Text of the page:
By Laura Keil
A Valemount teacher who was attacked by a dog on her way to school says the experience has left her wounded, skittish and feeling hopeless, and she now carries bear spray on her morning commute.
On November 24th, PE teacher May Ghalib was walking along a dirt trail along John Osadchuk park when she noticed two dogs, a boxer-mix and a husky.
The boxer spotted her and charged, knocking her to the ground. It dragged her by her snow pants a short distance and then tore into her left thigh and buttocks. She screamed and it disappeared with the husky into the forest.
Two witnesses saw the attack and helped Ghalib to her feet. She was treated at the Valemount clinic for two bites, including a deep cut. The pain left her limping for a week and one cut got infected so she had to go on antibiotics.
She said the experience traumatized her so much, it took her over a week to trust her own dog again.
After reporting the incident, she was told by the RCMP and the Village that nothing could be done about the attack due to lack of evidence of the dog’s owner (It ran off and was not wearing a collar).
But after sharing her story with others, she concluded this isn’t the first time a dog matching the description has gone on the attack.
She now keeps her phone out on video mode as she walks to school.
“I’m so terrified of walking, and I walk every day to school, back and forth, the same route. And I see kids walking there all the time. I’m walking with my phone, and bear spray and I’m just, I’m terrified.”
She hopes her story can push for an animal control officer in the community to deal with all the off-leash dogs.
“I see parents, moms, with little baby strollers, and I’m really worried for people like that. Or little kids that walk home, like Grade 1s that walk home from school. They shouldn’t be afraid to walk home.”
Village CAO Wayne Robinson said the Village’s bylaw services are working with the RCMP on this particular incident, but they were unable to confirm the identity of the dog.
The Village has a bylaw enforcement officer but is currently without an animal control officer. Robinson said the RCMP also have the ability to enforce Village bylaws, including animal control bylaw provisions.
“Village staff work closely with the RCMP on a variety of items and will open the (Village) pound—despite the absence of animal control services—should the police seize an animal that is involved in a situation like this, or requires sheltering due to vehicle accidents or emergencies like a house fire.”
Cpl. Jake Joslin of the Valemount RCMP said they are not equipped to apprehend dangerous animals. They can issue tickets to dog owners, but they would not be able to take a dog away without the help of an animal control officer.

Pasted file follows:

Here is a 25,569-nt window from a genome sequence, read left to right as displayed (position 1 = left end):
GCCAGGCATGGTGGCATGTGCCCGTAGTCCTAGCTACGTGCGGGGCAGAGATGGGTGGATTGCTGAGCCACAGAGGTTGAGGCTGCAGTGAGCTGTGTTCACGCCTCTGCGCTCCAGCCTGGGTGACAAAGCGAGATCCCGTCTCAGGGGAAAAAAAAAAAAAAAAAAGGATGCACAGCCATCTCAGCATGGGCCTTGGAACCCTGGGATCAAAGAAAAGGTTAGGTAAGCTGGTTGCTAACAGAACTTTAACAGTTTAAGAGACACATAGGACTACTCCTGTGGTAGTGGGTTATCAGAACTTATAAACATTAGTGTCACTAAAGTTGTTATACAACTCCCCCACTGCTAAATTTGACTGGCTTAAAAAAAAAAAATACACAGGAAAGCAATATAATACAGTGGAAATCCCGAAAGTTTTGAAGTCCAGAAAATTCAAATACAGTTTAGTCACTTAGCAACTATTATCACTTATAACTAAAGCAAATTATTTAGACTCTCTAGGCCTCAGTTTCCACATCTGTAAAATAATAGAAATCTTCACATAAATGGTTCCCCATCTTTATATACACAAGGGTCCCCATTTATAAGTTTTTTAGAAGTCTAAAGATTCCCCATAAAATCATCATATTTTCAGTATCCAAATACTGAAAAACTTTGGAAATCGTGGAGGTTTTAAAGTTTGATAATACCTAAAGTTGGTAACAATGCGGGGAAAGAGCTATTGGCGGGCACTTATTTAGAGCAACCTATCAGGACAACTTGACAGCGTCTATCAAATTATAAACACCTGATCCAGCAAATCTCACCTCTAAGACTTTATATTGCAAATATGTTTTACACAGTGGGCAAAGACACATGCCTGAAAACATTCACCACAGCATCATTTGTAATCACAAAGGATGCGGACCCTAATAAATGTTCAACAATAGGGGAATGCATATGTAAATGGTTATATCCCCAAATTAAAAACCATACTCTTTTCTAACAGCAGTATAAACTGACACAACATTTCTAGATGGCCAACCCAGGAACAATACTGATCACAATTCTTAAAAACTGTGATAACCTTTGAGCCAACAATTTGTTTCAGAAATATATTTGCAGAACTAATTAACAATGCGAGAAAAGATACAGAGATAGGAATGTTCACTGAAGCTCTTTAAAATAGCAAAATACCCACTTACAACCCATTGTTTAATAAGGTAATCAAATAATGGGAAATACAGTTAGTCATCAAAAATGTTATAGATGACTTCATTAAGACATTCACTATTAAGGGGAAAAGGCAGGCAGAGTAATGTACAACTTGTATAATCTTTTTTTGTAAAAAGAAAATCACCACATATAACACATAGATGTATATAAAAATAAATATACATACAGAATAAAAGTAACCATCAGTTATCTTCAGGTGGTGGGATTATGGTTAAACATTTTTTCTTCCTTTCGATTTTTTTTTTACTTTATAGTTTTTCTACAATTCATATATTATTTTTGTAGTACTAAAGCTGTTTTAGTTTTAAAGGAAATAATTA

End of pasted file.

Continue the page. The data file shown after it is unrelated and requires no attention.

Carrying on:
Village hiring for animal control
Robinson says the Village of Valemount is currently advertising for an on-call animal control officer. The posting closes on December 18th and the full job description can be viewed on the Village website.
“We hope to award the contract early in the new year,” he said.
He said the position will likely not be a busy one.
“We often go a week (or longer) without an animal control call.”
The contractor will have set daytime hours, and won’t have to respond 24 hours a day. The Village will also provide all needed supplies, reimbursement for liability insurance, a cell phone, and will handle most of the bylaw enforcement measures, Robinson said.
“The contractor’s main role will be to pick up animals on the loose (complaint-based), work with the RCMP/bylaw staff regarding dangerous dog calls, care for animals in the pound, and liaise with Robson Valley Spay and Neuter Society/SPCA.”
He said the contract would be perfect for a retiree who loves animals, or someone who can respond to calls throughout the day.
Once the animal control contractor is hired, anyone who encounters a dangerous dog or pets on the loose can contact the contractor instead of the
RCMP, but if it’s a situation more severe than a nip, Robinson said the person involved or a bystander should immediately call 911.
He notes pet owners whose animals leave their property and bite or attack another pet or person can face fines and personal liability.
“As pet owners, we all have a responsibility to keep other people safe and that means keeping your pet under control at all times, whether that be on a leash, or in a fenced/secured area. There is no excuse for anyone to allow their pets to roam freely.”
Mayor Owen Torgerson urges residents to license their animals through the Village and says he wishes the victim of the attack a speedy recovery.
See related story by student reporter: Boxer-mix dog attacks teacher on way to school.